Do you have a desire to be a solopreneur? Solopreneurship is a business strategy and lifestyle that is gaining popularity in today's world, but it's not for the faint of heart.
I have first hand experience being a solopreneur, which is why I wanted to invite Josh Elkin, the founder of Best Coast Marketing, to share his solopreneur checklist with you.
This checklist will help you determine whether or not you are ready to quit your day job and dive into the world of solopreneurship.
Take it away Josh!
Coming up with a business plan can be exciting, especially when you find yourself in a less than interesting day job. You start to imagine all the benefits of being your own boss, doing the work you want to do, and making your own hours.
The more you plan and take steps to start your business, the more real it becomes, and you realize that this isn’t just a dream. This is something you can actually do. Which leads you to the tricky question: are you ready to quit your day job?
To someone working in a dead end day job, the idea of starting a business and becoming a solopreneur is appealing…and quite possible if they know what they’re doing.
You can even run your business on the side to supplement your day job income. But as your business expands, balancing the two can be difficult, to say the least. The trouble is knowing when you’ve reached your breaking point.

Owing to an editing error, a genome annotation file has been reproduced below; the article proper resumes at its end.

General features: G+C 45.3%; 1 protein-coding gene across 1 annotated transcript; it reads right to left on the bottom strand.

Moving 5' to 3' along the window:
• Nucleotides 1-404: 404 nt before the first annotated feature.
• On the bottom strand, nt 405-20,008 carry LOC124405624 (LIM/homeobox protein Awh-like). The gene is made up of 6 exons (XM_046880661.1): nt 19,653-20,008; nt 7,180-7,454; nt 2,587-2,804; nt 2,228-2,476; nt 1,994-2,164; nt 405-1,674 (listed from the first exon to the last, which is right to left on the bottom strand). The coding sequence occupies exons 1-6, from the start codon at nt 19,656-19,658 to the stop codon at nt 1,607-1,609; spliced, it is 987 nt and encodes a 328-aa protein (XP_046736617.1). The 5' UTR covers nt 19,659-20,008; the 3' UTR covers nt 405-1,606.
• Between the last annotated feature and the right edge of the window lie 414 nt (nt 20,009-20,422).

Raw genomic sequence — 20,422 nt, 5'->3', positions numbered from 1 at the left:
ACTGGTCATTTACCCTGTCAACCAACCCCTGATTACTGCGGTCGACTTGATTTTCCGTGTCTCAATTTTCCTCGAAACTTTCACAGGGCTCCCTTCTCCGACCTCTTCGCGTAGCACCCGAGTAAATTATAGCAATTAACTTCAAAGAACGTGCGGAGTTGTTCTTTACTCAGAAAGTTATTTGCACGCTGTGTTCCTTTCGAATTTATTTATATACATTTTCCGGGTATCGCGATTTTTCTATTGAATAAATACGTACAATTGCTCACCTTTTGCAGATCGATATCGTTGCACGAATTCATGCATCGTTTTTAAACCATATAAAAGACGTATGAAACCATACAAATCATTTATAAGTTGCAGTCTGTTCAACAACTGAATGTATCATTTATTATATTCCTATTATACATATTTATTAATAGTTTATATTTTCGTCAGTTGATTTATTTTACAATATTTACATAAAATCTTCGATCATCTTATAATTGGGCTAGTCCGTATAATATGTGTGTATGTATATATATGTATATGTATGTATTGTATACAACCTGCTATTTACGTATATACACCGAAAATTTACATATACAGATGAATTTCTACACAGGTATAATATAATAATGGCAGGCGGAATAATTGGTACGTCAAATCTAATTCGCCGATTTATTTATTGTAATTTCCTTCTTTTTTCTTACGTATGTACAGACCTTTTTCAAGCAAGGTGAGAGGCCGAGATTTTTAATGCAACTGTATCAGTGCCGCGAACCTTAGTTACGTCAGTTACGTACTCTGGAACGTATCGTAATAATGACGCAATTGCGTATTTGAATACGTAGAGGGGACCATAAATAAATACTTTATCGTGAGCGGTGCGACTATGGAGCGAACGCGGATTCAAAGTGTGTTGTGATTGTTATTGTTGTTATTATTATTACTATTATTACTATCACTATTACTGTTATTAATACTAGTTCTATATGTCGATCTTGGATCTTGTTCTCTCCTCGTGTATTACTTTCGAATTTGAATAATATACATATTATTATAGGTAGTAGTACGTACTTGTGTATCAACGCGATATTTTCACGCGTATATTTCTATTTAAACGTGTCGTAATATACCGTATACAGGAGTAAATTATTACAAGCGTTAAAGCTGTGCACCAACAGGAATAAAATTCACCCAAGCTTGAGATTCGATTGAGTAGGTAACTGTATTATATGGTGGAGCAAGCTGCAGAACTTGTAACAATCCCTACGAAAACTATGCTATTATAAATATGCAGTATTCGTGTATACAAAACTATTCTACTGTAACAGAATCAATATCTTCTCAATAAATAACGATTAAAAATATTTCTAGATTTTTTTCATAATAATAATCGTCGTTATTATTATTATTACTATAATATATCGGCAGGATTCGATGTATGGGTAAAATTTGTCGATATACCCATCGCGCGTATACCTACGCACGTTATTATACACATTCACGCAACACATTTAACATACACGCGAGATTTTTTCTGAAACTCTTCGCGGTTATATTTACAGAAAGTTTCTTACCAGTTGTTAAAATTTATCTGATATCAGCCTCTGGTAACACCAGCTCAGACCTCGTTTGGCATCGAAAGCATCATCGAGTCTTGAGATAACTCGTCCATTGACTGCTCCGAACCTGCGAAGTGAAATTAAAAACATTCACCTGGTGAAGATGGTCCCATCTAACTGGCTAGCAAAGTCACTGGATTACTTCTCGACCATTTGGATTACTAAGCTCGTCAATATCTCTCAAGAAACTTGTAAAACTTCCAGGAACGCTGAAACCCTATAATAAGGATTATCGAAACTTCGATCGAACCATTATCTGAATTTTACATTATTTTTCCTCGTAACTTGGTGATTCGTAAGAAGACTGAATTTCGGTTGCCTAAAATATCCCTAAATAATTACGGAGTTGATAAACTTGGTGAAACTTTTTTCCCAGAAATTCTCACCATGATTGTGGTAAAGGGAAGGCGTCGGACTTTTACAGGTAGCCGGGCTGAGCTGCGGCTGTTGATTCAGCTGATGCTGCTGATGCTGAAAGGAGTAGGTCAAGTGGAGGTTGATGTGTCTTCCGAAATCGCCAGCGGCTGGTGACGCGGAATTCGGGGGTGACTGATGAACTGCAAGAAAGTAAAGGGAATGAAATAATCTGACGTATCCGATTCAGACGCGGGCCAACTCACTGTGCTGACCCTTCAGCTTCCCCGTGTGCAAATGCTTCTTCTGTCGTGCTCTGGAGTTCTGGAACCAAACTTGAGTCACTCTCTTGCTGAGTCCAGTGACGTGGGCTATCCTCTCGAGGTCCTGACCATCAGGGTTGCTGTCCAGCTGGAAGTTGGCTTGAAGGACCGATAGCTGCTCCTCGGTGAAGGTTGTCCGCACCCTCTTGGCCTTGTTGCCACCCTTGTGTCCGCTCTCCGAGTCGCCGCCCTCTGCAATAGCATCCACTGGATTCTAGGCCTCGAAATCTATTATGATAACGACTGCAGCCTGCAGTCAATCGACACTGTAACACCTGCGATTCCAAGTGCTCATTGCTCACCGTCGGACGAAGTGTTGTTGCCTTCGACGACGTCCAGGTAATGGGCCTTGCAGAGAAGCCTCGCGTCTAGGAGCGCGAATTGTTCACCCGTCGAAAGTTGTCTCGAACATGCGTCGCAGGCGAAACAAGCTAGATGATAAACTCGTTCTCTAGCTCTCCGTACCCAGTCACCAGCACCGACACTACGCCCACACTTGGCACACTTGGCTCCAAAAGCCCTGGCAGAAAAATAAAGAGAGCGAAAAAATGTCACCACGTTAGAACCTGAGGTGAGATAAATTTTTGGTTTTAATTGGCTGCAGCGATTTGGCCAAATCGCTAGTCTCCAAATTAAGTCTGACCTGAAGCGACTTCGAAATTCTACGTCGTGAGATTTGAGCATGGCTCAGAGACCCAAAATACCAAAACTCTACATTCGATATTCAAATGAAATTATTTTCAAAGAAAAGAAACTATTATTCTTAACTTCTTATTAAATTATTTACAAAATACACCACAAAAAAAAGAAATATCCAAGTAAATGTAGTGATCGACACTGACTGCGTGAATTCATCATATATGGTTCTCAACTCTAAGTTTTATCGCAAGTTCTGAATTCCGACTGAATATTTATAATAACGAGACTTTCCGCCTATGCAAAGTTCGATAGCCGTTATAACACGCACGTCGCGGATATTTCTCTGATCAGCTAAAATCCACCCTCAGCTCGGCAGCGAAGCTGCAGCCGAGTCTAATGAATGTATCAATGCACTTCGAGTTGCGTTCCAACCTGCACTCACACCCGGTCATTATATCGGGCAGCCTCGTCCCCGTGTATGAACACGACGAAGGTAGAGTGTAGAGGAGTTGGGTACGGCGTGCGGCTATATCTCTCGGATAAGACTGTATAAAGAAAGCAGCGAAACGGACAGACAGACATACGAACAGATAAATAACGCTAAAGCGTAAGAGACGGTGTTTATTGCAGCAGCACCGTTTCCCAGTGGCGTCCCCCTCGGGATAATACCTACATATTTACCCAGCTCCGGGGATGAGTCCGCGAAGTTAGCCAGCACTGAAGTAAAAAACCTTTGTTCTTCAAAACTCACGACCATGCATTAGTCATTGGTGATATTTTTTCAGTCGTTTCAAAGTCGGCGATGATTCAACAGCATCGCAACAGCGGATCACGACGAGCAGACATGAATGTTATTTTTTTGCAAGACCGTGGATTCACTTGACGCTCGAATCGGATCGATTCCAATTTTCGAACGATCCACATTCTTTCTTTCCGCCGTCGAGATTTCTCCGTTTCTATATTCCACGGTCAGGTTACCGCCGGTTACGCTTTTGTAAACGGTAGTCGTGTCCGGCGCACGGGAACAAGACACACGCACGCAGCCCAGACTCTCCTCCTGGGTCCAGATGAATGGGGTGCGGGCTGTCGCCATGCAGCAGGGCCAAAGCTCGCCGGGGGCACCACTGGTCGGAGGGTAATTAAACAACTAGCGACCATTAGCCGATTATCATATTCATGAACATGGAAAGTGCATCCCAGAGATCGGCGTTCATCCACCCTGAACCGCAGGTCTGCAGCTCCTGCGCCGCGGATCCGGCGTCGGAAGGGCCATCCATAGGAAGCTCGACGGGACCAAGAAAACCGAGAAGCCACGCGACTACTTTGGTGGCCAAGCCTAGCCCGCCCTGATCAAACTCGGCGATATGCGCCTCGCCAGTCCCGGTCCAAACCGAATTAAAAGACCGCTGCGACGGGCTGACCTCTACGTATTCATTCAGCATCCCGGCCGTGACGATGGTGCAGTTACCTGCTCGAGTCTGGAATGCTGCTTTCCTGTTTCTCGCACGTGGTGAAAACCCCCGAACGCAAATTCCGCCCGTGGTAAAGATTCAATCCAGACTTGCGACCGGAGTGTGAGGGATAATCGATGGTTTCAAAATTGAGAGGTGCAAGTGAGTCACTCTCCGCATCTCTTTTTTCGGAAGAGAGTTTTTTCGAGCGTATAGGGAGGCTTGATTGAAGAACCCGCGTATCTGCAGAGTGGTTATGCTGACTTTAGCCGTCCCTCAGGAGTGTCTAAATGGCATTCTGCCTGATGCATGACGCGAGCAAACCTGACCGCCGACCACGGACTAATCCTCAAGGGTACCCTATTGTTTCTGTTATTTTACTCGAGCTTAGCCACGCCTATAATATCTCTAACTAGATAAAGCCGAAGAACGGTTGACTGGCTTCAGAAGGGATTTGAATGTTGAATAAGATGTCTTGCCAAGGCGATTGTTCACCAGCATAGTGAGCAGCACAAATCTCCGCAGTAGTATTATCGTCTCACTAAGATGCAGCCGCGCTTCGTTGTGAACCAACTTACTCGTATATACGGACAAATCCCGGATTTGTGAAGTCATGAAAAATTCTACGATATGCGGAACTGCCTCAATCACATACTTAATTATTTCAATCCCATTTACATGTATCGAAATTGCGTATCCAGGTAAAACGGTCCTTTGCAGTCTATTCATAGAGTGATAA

Are ready to become a full-time solopreneur?
It may be easy to supplement your income with your business, but until you devote yourself to it full-time, it’s hard to say whether you’ll be able to fully support yourself that way. Business always involves risks, but you can minimize those risks with careful planning.
Here is a checklist of questions to determine whether or not you are ready to quit your day job and become a full-time solopreneur:
1. Do you have 3-6 months of savings?
In the beginning stages of building a business, don't expect to make money right away. It will take time to build the foundation and establish credibility in your industry. There’s also the feast-or-famine nature of business to consider.
A solopreneur knows that they have to be ready for dry spells. While you are balancing your day job and your business, start to build up an emergency fund. Most financial advisors recommend that you have 3-6 months of savings in an emergency fund before you go off on your own.
If your business is successful early on, great! Continue saving. It never hurts to have that cushion, in case of emergencies.
2. Have you done your market research?
Before you launch your business, you need to know what you are up against. Take a look at the competition. What do they offer to your potential clients? How does what you offer differ from what you offer? Does it differ at all?
Before you quit your day job, have a clearly defined idea of what sets your business apart, and exactly why clients should choose you over the competition. It’s also important to make sure that you are networking in all the right places.
Figure out what social media platforms your target audience is most likely to frequent and establish your brand there, before taking off on your own.